Camino Primitivo

To follow our journey please click on the links below this brief introduction to the Camino Primitivo or select the categories to the right

RUTA PRIMITIVA (Primitive Way)

The Camino Primitivo is the original and oldest Camino de Santiago route and is that which was followed by King Alfonso in the 9th century. He commenced in the city of Oviedo in Asturias. The limestone cathedral in Oviedo is considered to be the place to start the Primitivo. It holds a shroud in which Christ’s head is said to have been wrapped after his death as well a huge stone vats reputed to be one of those containing that water Christ is said to have turned into wine.

The Camino Primitivo passes through two of Spain’s regions Asturias and Galicia. Asturias ends high up in the pass a O Acebo a vantage point from where you can look down to Galicia. The name Galicia is derived from the Latin name of a Celtic tribe that settled near the Douro River (the Calaici). Celtic influences persist in the modern language and culture of Galicia.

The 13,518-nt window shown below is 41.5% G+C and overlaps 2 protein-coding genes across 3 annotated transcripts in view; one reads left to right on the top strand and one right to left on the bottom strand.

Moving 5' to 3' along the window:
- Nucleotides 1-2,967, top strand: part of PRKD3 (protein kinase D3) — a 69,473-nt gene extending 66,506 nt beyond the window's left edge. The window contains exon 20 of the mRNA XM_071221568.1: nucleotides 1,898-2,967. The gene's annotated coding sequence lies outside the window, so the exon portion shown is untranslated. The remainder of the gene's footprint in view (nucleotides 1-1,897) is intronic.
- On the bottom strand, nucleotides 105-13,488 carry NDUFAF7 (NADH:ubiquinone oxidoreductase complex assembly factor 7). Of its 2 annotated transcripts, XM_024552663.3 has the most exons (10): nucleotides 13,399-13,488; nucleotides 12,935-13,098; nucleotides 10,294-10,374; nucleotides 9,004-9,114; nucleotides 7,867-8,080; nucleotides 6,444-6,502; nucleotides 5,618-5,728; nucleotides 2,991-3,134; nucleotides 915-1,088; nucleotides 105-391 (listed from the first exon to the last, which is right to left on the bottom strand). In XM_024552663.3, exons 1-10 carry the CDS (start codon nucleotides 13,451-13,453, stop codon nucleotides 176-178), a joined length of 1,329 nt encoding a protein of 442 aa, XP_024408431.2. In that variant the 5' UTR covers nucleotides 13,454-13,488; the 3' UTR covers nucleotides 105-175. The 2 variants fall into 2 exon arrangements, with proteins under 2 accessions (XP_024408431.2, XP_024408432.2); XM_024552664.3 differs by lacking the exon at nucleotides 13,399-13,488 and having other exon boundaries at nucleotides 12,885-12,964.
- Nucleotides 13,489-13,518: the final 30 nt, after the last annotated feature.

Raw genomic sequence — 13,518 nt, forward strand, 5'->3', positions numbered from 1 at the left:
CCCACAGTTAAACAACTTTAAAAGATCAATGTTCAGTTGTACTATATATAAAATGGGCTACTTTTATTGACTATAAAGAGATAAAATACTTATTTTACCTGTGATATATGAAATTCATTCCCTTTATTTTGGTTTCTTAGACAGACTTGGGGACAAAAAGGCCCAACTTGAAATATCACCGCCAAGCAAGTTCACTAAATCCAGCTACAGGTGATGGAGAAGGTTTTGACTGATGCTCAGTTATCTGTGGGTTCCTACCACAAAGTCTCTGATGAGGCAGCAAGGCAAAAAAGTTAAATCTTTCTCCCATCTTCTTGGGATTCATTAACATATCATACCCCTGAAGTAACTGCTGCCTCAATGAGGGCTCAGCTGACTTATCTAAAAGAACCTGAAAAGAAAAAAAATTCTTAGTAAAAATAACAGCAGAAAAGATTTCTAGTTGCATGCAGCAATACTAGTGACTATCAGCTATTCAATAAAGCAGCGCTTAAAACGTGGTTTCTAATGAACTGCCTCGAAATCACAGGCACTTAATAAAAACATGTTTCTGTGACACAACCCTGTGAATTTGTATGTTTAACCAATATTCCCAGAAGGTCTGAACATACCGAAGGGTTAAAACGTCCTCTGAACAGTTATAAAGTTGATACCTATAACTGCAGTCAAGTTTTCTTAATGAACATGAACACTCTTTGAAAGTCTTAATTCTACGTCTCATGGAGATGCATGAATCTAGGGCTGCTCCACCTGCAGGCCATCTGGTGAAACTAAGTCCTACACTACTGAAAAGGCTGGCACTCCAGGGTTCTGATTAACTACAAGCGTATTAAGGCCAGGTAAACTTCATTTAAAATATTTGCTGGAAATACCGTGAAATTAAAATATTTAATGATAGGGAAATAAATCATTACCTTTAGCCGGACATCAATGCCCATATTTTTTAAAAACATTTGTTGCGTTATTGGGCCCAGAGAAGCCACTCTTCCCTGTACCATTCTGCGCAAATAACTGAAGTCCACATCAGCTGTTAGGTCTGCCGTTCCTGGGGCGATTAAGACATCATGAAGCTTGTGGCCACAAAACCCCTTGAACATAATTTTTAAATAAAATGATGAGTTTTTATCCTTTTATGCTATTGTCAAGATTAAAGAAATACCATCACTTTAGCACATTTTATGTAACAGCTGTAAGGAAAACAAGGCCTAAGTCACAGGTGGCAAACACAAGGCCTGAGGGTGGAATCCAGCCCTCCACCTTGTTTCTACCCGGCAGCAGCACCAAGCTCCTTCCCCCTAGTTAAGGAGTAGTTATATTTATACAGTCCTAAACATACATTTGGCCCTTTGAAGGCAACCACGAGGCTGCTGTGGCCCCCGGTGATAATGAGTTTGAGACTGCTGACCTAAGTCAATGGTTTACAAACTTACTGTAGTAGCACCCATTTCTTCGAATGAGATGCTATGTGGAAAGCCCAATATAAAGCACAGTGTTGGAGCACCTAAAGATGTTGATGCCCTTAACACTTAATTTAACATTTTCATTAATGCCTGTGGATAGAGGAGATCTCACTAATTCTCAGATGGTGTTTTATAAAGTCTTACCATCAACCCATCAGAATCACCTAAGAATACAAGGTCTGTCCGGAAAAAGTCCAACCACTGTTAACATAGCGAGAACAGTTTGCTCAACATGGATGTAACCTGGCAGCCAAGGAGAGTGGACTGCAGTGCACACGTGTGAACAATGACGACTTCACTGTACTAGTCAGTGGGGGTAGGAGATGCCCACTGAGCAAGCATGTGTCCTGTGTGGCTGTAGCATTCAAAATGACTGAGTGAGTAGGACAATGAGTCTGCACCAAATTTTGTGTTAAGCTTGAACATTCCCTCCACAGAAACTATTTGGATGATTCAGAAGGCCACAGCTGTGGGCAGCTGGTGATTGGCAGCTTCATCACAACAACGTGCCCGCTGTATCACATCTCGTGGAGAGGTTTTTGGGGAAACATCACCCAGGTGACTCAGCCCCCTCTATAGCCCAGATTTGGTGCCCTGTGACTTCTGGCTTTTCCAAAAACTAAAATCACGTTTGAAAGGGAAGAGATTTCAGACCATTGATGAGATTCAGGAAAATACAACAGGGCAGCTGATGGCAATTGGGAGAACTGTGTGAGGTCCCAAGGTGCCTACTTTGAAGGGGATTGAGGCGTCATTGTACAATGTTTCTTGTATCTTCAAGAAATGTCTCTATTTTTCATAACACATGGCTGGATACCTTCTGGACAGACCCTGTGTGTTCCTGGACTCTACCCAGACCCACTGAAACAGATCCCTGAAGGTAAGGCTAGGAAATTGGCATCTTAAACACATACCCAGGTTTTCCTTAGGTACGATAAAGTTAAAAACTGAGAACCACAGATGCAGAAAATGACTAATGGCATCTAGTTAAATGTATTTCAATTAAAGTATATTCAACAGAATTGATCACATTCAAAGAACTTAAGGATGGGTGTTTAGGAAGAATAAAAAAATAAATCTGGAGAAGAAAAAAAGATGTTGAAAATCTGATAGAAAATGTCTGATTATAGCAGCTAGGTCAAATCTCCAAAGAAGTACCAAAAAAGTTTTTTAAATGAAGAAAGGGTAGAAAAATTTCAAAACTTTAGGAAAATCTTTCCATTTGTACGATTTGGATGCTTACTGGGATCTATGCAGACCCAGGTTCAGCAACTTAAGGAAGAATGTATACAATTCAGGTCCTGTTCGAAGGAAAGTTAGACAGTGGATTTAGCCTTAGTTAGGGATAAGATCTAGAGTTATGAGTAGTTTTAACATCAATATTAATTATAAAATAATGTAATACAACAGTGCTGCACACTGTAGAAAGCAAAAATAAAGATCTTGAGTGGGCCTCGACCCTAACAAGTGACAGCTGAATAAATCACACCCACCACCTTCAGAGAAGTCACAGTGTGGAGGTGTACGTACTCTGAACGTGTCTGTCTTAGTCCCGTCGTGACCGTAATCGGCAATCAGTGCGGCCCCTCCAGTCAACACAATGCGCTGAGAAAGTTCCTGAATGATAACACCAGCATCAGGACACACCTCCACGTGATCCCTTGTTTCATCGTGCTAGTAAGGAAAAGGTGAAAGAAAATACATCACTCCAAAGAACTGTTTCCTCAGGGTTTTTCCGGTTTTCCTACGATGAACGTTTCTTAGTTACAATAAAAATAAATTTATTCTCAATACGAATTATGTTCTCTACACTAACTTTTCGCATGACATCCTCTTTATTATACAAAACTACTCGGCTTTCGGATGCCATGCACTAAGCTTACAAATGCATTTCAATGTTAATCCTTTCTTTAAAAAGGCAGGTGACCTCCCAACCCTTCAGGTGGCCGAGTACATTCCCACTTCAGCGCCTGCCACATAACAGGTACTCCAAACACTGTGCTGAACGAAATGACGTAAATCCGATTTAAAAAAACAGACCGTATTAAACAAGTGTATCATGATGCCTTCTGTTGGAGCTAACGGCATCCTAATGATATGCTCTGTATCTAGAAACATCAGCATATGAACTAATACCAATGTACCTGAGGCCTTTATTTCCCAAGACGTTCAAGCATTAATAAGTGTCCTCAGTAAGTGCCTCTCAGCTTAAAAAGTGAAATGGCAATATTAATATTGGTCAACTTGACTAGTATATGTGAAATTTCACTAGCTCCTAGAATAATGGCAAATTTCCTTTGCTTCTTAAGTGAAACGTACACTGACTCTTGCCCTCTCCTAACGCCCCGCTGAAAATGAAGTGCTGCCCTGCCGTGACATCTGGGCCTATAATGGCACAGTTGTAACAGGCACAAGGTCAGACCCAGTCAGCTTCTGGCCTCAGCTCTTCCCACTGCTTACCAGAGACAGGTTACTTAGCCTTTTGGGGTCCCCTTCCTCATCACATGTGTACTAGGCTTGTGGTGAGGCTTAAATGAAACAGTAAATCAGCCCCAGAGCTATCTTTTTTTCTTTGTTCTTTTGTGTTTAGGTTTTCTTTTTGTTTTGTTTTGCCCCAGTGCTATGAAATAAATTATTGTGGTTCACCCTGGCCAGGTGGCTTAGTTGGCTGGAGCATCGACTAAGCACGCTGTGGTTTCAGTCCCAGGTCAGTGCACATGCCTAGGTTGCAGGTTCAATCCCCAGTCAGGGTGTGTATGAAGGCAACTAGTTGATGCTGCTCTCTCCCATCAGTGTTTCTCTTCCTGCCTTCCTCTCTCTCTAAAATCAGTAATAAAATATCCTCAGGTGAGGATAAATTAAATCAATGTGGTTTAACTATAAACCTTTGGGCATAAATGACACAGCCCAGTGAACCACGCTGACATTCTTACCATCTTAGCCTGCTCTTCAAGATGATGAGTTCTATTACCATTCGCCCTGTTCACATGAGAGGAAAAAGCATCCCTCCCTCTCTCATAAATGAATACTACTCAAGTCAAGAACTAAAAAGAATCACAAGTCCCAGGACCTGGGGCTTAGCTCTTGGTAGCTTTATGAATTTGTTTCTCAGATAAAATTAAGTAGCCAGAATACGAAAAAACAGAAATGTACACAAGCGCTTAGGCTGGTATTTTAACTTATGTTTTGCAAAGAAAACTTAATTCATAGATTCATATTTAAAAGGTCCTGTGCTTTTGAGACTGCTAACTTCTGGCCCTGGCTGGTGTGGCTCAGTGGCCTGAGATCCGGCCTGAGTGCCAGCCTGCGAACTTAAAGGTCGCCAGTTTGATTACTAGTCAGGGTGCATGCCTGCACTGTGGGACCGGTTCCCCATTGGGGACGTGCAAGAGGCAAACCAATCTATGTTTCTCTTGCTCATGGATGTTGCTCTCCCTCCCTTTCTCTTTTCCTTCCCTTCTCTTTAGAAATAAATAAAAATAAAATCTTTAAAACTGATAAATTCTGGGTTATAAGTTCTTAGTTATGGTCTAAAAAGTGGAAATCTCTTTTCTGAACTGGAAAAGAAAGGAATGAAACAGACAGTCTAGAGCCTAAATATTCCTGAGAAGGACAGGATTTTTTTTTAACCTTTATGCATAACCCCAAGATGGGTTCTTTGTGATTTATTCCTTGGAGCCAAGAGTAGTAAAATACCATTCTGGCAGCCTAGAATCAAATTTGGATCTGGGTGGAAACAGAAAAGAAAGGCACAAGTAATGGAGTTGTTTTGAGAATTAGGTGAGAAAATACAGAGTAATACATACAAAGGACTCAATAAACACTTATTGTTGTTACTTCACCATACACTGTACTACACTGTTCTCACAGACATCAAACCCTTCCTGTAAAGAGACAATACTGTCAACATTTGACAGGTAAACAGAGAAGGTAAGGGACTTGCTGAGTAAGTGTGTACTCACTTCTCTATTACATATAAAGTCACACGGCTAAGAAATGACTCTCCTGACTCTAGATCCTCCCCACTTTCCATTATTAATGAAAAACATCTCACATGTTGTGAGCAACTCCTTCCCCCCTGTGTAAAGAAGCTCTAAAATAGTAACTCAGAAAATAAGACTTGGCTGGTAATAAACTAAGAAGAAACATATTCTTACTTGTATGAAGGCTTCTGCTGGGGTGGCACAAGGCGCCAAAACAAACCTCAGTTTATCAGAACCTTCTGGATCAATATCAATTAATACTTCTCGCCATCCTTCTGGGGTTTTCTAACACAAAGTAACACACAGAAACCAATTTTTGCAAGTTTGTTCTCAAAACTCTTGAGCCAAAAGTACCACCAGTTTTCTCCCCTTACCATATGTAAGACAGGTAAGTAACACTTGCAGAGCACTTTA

The more than 12,000 pilgrims who follow this route each year find it one of the most challenging of all the Caminos. The Camino Primitivo goes directly from Oviedo to Lugo and then to Melide where it joins the Camino Frances. This is a difficult route as it passes over the western end of the Cordillera Cantábrica.

The first stages of the Primitivo crosses the mountains and the terrain is often muddy and rocky. You will pass tiny hamlets, ruined monasteries and will see the ruins of the old pilgrim hospital.  This route provides breathtaking and at times dramatic scenery especially near Grandas de Salime before finally entering Galicia and on to Santiago de Compostela.+


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